View the Doris Keirn and Burley Yehnert Letters Finding Aid
Kissell Family Papers (RHC-148
This collection contains letters, postcards, and ephemera of the Kissell and Messersmith families during the World War I and World War II eras. The materials document the courtship of Thomas F. Kissell (b. 1923) and Grace Messersmith (b.1899), the World War I service of Grace's brother Walter W. Messersmith, and the World War II era military education and service of Grace and Thomas' son Leo "Gate" T. Kissell. The collection is organized into three series: 1) Messersmith-Kissell papers, 1915-1958, 2) Leo Kissell letters, 1943-1946, and 3) Ephemera. Walter describes popular music available to listen to on gramophones at the YMCA, his reaction on learning of the Armistice, and his pleasure at learning the Kissell family is moving to Columbiana, Ohio. Leo’s letters describes all of the planes he saw while on a road trip in California, including experimental craft, and including several sketches. The letters also include several written by Leo from Germany, Austria, France and England in 1945. The dates of this collection range from 1915-1958.
Otto Kuxhaus Papers (RHC-57)
Otto was born and raised in Okeene, Oklahoma. He followed family members to Saginaw, Michigan. He moved to the Detroit area in the early 1940s, and worked in a foundry. In 1941 he enlisted in the Army Air Forces and was assigned to the 81st Squadron, 12th Bomb Group. He served in Italy, northern Africa, and India before being honorably discharged in 1945. Collection includes documents, articles, postcards, photographs, brochures and other printed materials, currency and memorabilia collected by Kuxhaus. Materials document his tour of duty with the 81st Squadron and his leisure time activities. Some photos of family and friends are also included.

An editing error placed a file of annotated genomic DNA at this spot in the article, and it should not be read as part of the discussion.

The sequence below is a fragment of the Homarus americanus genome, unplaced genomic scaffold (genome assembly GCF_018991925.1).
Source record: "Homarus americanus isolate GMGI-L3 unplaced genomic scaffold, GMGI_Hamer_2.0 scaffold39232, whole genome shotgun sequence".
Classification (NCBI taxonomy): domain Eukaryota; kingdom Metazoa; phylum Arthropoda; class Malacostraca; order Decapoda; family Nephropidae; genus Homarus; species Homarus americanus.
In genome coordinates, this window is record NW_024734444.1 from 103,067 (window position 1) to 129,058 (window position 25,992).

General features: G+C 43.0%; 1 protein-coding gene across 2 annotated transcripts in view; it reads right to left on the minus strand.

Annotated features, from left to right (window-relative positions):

Willard Lampe Papers (RHC-142)
Willard V. Lampe (1914-1999) was born in Winfield, Kansas. He served as Chaplain to the United States Navy during World War II, from August 1943 to June 1946, principally in the pacific theatre. In 1954 Willard started service as pastor of the Eastminster Church in Detroit. During his time at Eastminster, Willard grew more interested in ecumenical work and was reported to have been involved with Mother Waddles Perpetual Mission. In 1978 he retired from Eastminster. Within this collection are papers and photographs related to Lampe's career as a Presbyterian minister. The bulk of the materials are related to his service as a United States Naval Chaplain during the Second World War, principally in the pacific theatre. The dates of this collection range from 1938 to 1969, with the bulk of the material found between 1939 and 1947.